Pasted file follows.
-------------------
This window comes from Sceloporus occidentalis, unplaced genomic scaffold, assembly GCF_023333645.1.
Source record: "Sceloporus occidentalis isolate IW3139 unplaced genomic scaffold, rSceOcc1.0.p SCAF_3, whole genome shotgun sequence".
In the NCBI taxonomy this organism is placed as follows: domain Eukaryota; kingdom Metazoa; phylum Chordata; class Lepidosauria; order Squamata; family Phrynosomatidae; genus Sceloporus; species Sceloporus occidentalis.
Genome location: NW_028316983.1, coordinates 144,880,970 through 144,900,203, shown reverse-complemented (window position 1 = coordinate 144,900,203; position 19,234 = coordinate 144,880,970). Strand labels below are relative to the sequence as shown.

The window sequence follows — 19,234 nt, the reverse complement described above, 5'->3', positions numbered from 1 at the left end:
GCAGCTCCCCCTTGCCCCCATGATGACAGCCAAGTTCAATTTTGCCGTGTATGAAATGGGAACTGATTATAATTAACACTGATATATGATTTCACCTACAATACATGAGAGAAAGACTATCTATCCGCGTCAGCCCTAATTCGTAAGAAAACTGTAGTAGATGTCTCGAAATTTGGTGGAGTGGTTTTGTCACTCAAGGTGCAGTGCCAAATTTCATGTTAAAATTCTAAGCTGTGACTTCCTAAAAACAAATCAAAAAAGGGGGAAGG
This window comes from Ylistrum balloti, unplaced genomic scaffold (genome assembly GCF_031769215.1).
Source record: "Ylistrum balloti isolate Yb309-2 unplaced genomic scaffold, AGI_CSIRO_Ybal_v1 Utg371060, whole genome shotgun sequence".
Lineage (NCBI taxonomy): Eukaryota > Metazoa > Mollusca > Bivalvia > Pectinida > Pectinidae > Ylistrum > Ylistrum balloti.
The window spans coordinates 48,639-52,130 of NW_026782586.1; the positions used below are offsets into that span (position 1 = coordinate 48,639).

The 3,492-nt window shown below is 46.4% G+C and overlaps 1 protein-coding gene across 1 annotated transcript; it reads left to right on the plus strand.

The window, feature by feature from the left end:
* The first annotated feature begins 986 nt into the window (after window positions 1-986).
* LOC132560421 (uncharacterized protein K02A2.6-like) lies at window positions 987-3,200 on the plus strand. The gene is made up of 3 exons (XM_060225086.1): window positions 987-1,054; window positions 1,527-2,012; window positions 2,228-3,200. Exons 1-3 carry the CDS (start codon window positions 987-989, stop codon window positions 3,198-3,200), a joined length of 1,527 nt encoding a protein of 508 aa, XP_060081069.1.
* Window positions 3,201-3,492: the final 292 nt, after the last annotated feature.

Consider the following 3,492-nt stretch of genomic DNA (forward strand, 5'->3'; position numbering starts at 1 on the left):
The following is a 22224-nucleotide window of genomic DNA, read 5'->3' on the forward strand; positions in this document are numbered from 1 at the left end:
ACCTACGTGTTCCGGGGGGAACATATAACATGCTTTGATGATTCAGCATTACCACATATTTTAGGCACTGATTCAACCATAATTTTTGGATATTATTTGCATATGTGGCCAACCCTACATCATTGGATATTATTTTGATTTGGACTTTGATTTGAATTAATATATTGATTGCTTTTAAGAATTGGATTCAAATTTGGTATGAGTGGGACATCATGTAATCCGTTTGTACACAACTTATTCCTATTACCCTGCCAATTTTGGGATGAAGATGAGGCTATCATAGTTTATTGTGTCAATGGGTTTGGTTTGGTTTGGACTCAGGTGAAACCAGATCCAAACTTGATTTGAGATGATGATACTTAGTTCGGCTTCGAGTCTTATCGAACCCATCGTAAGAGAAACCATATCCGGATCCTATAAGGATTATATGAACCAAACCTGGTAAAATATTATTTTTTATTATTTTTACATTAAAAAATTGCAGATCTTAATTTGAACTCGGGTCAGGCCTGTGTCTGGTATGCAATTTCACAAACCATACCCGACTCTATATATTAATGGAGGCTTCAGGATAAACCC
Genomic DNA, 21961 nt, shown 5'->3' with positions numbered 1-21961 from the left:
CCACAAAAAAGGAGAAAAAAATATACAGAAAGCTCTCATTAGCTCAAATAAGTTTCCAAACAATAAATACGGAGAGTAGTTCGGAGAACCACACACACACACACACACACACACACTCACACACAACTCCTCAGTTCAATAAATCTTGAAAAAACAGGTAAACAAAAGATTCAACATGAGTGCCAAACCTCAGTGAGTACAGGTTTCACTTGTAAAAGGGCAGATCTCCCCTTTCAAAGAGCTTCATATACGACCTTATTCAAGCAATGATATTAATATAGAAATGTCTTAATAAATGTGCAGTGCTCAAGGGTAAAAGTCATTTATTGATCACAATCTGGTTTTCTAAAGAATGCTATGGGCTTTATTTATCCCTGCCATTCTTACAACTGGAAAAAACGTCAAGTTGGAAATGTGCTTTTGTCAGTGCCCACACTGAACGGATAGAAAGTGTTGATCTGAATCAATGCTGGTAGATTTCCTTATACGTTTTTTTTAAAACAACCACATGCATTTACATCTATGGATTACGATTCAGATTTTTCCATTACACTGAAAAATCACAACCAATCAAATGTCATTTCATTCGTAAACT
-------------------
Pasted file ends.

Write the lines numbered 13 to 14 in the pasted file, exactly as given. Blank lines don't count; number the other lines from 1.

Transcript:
* The first annotated feature begins 986 nt into the window (after window positions 1-986).
* LOC132560421 (uncharacterized protein K02A2.6-like) lies at window positions 987-3,200 on the plus strand. The gene is made up of 3 exons (XM_060225086.1): window positions 987-1,054; window positions 1,527-2,012; window positions 2,228-3,200. Exons 1-3 carry the CDS (start codon window positions 987-989, stop codon window positions 3,198-3,200), a joined length of 1,527 nt encoding a protein of 508 aa, XP_060081069.1.